Each section of the park sings their song
with Spanish guitars & drums
with saxophone & bass
with bongos & beat boxes
as bystanders snap their fingers in delight

A blonde haired baby
on her father’s broad shoulders
hears jazz maybe for the first time

After two people including myself, applaud
the saxophonist jumps into something resembling
“Giant Steps”, where myriad notes are hit
& begin to take shape in the cool of the evening
like Paul Chambers, the bassist is free to stretch
his fingers out & beyond the limits of time
where a minute crowd now gathers to hear
the madness invading our ears in ecstatic enjoyment

A white haired man
convulsively rocks his body
to the symphony swirling around him

Beyond that a sax is blowing
beyond that guitars are strumming
beyond that drums are pounding
beyond that heaven is listening
to all the rhythms & beats that are

Welcome within the cosmos
myself among the stars & amateurs
for all time & no time to shine
above the thousands dead & buried
beneath Washington Square Park

West 4th Street Courts (The Cage)

In black & blue uniforms
between the cage of concrete
darkly tanned & well toned arms
glisten under a late afternoon sun

Safely on the other side of
the chain-link fence, sweating
hands grip in rabid anticipation
for a basket or blood to be shed

Flatbush Polaroid

17 Jun

by John Clinton


I was born the day I died
my father gave me his name
like his father before him
& his father before that

All fathers love their sons
they just don’t know how
to show it, photographs do
always proving to be true

I remember taking a shower
with my father, the tiles green
my eyes blue, began to burn
with Johnson’s baby shampoo

He would take me to the badlands
for vision quests, we once heard
a rattlesnake on the trail
& were not afraid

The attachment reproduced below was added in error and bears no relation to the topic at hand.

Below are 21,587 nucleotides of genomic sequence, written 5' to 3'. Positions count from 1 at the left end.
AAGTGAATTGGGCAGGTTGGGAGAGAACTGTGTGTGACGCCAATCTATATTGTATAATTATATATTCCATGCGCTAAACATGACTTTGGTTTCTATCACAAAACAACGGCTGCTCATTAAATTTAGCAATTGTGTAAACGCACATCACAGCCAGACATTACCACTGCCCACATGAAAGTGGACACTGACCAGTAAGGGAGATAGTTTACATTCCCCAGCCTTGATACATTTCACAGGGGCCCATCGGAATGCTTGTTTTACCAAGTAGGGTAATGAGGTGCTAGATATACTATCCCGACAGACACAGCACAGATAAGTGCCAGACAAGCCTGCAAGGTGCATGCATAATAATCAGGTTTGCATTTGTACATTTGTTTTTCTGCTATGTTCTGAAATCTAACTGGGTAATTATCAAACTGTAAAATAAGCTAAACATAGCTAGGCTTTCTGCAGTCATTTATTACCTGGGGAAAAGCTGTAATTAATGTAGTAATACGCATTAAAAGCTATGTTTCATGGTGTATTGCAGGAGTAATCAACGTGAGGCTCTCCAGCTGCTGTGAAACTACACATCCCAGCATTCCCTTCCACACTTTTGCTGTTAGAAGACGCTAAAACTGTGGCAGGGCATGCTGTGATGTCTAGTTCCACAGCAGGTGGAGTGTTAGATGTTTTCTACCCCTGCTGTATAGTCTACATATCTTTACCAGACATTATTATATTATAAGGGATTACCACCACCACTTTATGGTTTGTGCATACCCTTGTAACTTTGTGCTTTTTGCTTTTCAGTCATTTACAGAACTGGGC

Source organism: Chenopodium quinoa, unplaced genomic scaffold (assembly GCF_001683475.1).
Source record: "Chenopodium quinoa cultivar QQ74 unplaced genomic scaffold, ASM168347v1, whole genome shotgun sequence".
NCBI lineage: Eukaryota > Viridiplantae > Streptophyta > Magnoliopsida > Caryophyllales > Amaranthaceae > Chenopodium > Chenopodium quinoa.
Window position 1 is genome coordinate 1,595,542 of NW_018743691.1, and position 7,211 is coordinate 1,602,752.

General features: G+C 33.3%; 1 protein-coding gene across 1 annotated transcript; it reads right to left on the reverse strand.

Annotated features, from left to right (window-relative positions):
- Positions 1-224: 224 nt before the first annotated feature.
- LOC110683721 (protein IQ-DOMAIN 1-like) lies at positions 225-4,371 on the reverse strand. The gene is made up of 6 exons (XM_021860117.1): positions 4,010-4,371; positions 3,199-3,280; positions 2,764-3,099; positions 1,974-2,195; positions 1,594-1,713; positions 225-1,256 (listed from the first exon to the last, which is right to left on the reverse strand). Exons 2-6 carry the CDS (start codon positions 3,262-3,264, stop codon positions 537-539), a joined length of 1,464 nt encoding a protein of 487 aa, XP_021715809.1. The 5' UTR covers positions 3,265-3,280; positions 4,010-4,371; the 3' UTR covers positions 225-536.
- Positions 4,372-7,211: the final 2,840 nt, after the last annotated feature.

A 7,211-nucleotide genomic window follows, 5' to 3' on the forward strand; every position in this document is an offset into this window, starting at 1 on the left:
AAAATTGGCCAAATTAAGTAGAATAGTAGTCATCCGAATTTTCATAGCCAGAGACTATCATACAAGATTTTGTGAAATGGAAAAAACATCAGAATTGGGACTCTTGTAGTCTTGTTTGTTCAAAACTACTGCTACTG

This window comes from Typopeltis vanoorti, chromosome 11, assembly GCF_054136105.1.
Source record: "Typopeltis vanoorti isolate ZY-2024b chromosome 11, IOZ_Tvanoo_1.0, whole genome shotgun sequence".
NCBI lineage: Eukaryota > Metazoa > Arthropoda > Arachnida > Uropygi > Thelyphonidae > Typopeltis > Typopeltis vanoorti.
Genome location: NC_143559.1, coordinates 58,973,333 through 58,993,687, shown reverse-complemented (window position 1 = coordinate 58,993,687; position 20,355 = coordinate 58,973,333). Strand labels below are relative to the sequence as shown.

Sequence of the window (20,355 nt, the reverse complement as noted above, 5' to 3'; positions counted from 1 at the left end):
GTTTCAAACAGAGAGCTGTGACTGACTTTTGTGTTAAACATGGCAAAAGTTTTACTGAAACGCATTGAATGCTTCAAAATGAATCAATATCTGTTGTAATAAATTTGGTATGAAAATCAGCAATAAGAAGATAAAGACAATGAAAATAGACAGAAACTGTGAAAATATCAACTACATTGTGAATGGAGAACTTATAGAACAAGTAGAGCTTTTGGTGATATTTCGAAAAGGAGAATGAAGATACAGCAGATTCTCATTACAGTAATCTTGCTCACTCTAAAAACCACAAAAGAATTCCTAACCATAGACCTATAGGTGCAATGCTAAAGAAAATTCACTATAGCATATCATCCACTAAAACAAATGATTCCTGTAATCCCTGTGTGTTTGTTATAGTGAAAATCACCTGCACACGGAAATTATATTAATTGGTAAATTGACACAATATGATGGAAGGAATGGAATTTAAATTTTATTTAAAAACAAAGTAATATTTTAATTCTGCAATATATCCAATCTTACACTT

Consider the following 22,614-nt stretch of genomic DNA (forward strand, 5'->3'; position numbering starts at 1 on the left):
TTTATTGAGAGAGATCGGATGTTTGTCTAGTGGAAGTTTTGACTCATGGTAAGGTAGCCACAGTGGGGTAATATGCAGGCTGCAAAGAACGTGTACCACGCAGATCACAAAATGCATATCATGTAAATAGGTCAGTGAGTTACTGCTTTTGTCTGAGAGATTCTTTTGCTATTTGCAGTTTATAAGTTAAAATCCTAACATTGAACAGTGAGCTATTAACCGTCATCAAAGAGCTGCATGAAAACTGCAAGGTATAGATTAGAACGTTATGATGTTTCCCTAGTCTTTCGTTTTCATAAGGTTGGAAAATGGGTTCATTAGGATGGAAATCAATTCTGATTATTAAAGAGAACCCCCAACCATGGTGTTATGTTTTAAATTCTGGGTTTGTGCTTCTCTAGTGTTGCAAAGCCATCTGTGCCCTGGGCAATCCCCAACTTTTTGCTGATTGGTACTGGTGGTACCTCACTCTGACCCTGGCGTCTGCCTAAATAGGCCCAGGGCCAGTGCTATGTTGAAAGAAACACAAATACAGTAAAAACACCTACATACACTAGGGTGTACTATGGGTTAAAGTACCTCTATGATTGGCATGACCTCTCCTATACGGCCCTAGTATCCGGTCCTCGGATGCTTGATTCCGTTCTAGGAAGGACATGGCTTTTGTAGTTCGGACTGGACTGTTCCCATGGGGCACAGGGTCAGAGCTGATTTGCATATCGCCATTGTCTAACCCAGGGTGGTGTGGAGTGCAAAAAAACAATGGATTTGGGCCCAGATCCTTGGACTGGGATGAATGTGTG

I once saw my mothers breasts
her areola were dark brown
everything is innocent & pure
when you are very young

She would hum & read to me
in perfect Brooklynese
Strega Nona, as I fell asleep
in Ghostbuster bed sheets

I believe in parental love, now
for my childhood is forever
just polaroids from the 80′s
where Flatbush is holy & home

Home

10 Jun

by John Clinton



VI. East Village


Bop bop bop
like a studded pogo stick
all along Charlie Parker Place
who blew jazz, who blew junk
who blew minds, all misplaced
be boppers humming summertime

There was life? was it not
just howling Holy! Holy! Holy!
in Tompkins Square Park
where old leather dogs come
to sing & play punk songs
to the new wave of hipsters

Away from everyone on a park bench
I sit & chain smoke cigarettes, curiously
watching leaves make leaps of faith
in slow motion, down from sturdy trees
as they become part of another chain
of life, where I wonder was it their choice?

Two men stoically sit in the cool
of shade, where chess is played
a plain young woman is topless
with sunglasses, seamlessly strolling
among Sunday’s Howl parade
& not an eye seems to be swayed

A canvas wall stretches around
more than half of the beat park
where artists create their masterpiece
I stood & reverently watched one
repaint his in sky blue, delicately
stroking his tangerine baby anew

Eighty six years ago
Irwin Allen Ginsberg was born
or reborn, he definitely came